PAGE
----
Warnings against extortion under threat of DDoS attacks

Threats of denial of services attacks associated with ransom demands (RDDoS) faced by French companies since August 2020 seem to be part of an extorsion campaign that began around October 2019. The lucrative aim of this campaign is undeniable, although a secondary objective of destabilization can be envisaged, given for example the targeting of market infrastructures whose continuity of activity is critical.

Observed Phenomenon: the receipt of threatening e-mails

In recent threats that have been observed by CERT-FR, the target receives an e-mail in which the sender claims to belong to attacker groups or APT like APT28, APT29, Lazarus, Armada Collective, Carbanak, Anonymous or Silence. He informs his recipient that his website or network will be targeted by the next DDoS attack of the group, from a date specified to him.

To reinforce the intimidation effect, the group of attackers carries out a demonstration DDoS attack that targets the victim’s back end infrastructure, APIs and DNS servers, which can cause greater difficulties than traditional DDoS on websites.

Although attackers claim to be able to reach peaks at 2 terabits per second, no volume greater than 150 gigabits per second has been reported to ANSSI during demonstration DDoS attacks. In open sources, at the time of writing this bulletin, this volume does not exceed 200 gigabits.

Example of an observed email :

We are the Lazarus and we have chosen [VICTIME] as target for our next DDoS attack.

Please perform a google search for « Lazarus Group » to have a look at some of our previous work.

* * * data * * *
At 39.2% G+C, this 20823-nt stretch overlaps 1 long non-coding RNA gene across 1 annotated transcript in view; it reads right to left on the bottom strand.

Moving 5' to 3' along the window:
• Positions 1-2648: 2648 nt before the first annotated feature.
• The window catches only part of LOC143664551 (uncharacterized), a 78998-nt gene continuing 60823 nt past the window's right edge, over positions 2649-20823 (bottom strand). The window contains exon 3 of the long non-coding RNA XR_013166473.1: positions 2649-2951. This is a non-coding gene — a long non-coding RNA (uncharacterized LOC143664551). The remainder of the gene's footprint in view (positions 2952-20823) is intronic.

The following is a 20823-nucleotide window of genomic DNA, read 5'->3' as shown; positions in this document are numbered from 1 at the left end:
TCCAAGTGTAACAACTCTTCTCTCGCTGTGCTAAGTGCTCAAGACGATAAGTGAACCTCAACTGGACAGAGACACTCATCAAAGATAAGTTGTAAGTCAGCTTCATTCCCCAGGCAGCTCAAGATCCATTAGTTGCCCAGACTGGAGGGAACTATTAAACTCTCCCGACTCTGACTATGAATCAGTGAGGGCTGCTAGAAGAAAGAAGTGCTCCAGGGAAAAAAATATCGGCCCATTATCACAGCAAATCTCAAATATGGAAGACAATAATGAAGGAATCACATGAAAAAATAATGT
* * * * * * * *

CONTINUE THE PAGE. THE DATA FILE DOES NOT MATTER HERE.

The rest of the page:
Also, perform a search for « NZX » or « New Zealand Stock Exchange » in the news. You don’t want to be like them, do you?

Your whole network will be subject to a DDoS attack starting in 7 days at [REDACTED] next week. (This is not a hoax, and to prove it right now we will start a small attack on a few of your unimportant IPs in [REDACTED] range that will last for 30 minutes. It will not be heavy attack, and will not cause you any damage, so don’t worry at this moment.)

There’s no counter measure to this, because we will be attacking your IPs directly and our attacks are extremely powerful (peak over 2 Tbps)

What does this mean? This means that your websites and other connected services will be unavailable for everyone. Please also note that this will severely damage your reputation among your customers.

You will lose Internet access in your offices too, probably.

How you can stop this? We will refrain from attacking your servers for a small fee. The current fee is 20 Bitcoin (BTC). It’s a small price for what will happen when your whole network goes down. Is it worth it? You decide!

We are giving you time to buy Bitcoin if you don’t have it already.

If you don’t pay attack will start, fee to stop will increase to 30 BTC and will increase by 10 Bitcoin for each day after deadline that passed without payment.

Please send Bitcoin to the following Bitcoin address: [REDACTED]

Once you have paid we will automatically get informed that it was your payment.

Please note that you have to make payment before the deadline or the attack WILL start!

What if you don’t pay?